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He was narrowly confirmed, by a 52-47 vote. (Sessions is a sitting senator from Alabama and therefore not eligible to vote). Just a single Democrat, Sen. Joe Manchin from West Virginia, voted in favor of Sessions.
“It was a special night,” Sessions said after his confirmation. “I appreciate the friendship from my colleagues — even those who, many of them who didn’t feel able to vote for me. They were cordial, and so we continue to have good relations and will continue to do the best I can.”
Before diving into Sessions’ record and recent comments on gambling, here is a brief overview of his path to the office.
Most considered Sessions’ confirmation almost a foregone conclusion; he is a part of the majority party in the Senate. However, the Sessions vote was a long time in the making.
Because Sessions was a sitting member of the Senate, the chamber’s leaders delayed his confirmation vote. That allowed him to stay in the Senate, in order to give Sessions the opportunity to vote for Betsey DeVos as Secretary of Education. DeVos needed every vote; the final tally was 50-50. Vice President Mike Pence cast a historic tie-breaking vote.
With DeVos confirmed, it was Sessions’ turn to come into the crosshairs of Democrats who questioned his qualifications for the job based on a controversial record. That included the Senate shooting down Sessions during a confirmation process to become a federal judge in 1986.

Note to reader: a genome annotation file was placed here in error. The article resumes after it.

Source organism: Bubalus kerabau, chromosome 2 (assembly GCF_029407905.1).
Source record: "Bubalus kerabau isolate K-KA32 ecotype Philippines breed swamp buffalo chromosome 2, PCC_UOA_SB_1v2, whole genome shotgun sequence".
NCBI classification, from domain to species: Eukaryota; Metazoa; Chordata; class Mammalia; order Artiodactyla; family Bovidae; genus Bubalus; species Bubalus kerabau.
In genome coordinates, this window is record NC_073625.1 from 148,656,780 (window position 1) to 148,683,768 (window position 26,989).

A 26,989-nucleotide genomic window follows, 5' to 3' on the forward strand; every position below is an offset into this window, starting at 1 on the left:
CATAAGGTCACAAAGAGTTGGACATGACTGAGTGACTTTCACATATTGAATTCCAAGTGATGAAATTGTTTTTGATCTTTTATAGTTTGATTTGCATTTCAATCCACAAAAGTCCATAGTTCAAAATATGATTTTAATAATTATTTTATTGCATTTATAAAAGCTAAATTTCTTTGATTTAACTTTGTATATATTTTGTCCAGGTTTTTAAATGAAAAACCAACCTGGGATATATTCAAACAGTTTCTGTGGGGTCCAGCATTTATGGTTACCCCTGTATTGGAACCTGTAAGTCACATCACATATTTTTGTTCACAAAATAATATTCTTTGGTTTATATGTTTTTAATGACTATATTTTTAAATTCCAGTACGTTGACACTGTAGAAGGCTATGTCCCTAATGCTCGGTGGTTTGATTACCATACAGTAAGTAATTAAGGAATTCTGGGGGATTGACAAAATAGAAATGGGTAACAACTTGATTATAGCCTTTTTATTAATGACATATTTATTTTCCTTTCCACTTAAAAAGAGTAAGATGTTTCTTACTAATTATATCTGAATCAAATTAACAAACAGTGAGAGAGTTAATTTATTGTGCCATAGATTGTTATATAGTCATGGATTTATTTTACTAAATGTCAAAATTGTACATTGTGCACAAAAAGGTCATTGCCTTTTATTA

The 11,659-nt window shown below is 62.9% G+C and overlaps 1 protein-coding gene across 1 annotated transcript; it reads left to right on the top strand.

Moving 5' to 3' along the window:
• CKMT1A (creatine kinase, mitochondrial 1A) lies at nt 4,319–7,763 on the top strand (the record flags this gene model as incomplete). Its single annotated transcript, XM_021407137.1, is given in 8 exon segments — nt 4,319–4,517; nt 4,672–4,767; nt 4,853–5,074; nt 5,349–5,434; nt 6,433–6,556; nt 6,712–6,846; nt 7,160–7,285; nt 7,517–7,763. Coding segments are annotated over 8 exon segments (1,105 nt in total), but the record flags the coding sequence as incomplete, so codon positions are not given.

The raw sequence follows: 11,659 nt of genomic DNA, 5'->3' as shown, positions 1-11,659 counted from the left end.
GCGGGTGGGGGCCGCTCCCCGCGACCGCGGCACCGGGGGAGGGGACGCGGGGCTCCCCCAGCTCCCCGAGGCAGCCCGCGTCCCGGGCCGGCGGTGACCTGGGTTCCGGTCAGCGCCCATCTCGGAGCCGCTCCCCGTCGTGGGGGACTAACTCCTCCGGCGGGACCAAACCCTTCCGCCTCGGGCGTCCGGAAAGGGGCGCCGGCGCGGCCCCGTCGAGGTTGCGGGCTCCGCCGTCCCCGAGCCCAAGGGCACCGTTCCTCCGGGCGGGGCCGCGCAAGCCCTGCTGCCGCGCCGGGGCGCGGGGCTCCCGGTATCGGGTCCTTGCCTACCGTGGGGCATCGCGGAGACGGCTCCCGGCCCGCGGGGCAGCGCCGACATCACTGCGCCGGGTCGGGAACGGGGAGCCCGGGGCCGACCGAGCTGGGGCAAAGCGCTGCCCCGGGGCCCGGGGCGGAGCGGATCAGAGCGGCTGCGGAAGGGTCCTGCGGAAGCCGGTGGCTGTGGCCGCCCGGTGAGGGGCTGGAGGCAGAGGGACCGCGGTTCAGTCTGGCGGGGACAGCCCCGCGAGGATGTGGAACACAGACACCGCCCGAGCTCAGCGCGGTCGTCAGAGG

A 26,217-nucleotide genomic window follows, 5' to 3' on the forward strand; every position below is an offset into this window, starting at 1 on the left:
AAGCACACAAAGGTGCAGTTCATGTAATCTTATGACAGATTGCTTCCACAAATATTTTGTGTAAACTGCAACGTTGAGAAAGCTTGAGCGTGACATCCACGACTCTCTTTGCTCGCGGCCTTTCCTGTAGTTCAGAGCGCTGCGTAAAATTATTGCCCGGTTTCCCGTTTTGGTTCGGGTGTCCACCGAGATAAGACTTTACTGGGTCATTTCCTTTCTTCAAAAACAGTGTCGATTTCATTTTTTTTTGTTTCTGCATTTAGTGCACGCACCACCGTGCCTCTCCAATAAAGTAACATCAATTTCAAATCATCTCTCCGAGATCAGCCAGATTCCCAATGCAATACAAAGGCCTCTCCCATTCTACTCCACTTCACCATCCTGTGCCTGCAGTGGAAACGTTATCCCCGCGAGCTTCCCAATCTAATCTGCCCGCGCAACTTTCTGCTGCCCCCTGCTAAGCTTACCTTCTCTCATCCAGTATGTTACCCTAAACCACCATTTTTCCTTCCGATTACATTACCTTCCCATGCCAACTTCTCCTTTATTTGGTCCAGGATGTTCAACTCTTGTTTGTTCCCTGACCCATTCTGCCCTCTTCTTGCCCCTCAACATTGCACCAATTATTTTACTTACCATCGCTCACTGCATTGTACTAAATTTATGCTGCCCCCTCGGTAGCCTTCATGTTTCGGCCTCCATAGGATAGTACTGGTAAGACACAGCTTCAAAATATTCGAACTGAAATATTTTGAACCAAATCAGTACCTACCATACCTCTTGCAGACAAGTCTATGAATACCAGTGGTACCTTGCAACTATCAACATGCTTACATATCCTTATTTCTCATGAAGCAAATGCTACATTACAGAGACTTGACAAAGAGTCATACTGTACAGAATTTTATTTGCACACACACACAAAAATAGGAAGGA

We detailed Sessions’ history with gaming policy when President Donald Trump first nominated him.
During Sessions’ confirmation hearing, Sen. Lindsey Graham (R-SC) asked him for his thoughts on the 2011 Department of Justice Office of Legal Counsel opinion that limited the scope of the 1961 Wire Act to sports betting. That opinion opened the door for states to legalize online gambling — everything from lottery to casino games — within their borders.
Sessions’ answer during the hearing — that he was “shocked” by the ruling — rankled supporters of legal, regulated online gaming.
But, as some analysts have noted, the rest of his answer seems more like standard political-speak that allows a nominee to keep his or her options open, rather than a pledge to overturn the standing policy:
“I did oppose [the 2011 DOJ opinion] when it happened, and it seemed to me to be unusual.”
“I would revisit it or make a decision about it based on careful study.”
Sessions hasn’t cosponsored any of the recent Restoration of America’s Wire Act (RAWA) bills Graham introduced in the Senate. That probably means the issue isn’t really on his radar.
Basically, Sessions’ “shock” likely has more to do with his long-held belief that the executive branch during the Obama administration was overstepping its authority.
In their recently released US iGaming Industry Update, Eilers & Krejcik Gaming analysts Chris Grove and Adam Krejcik concluded federal action to be unlikely. That’s despite the new administration, the Senate, House of Representatives, and White House all in Republican hands, and the likely confirmation of Sessions:
“The federal outlook for regulated online gambling involves a great deal of uncertainty. But we believe that, in more worlds than not, regulated online gambling will not be a topic the federal government takes meaningful action on during the next four years.”
Grove and Krejcik also called the potential influence of casino magnate Sheldon Adelson within the Trump administration “overstated.” They noted that Adelson’s support of Trump was at best tepid, and it came very late in the election cycle. You might also recall comments by Trump at his pre-inauguration dinner where he chided late-breaking donors.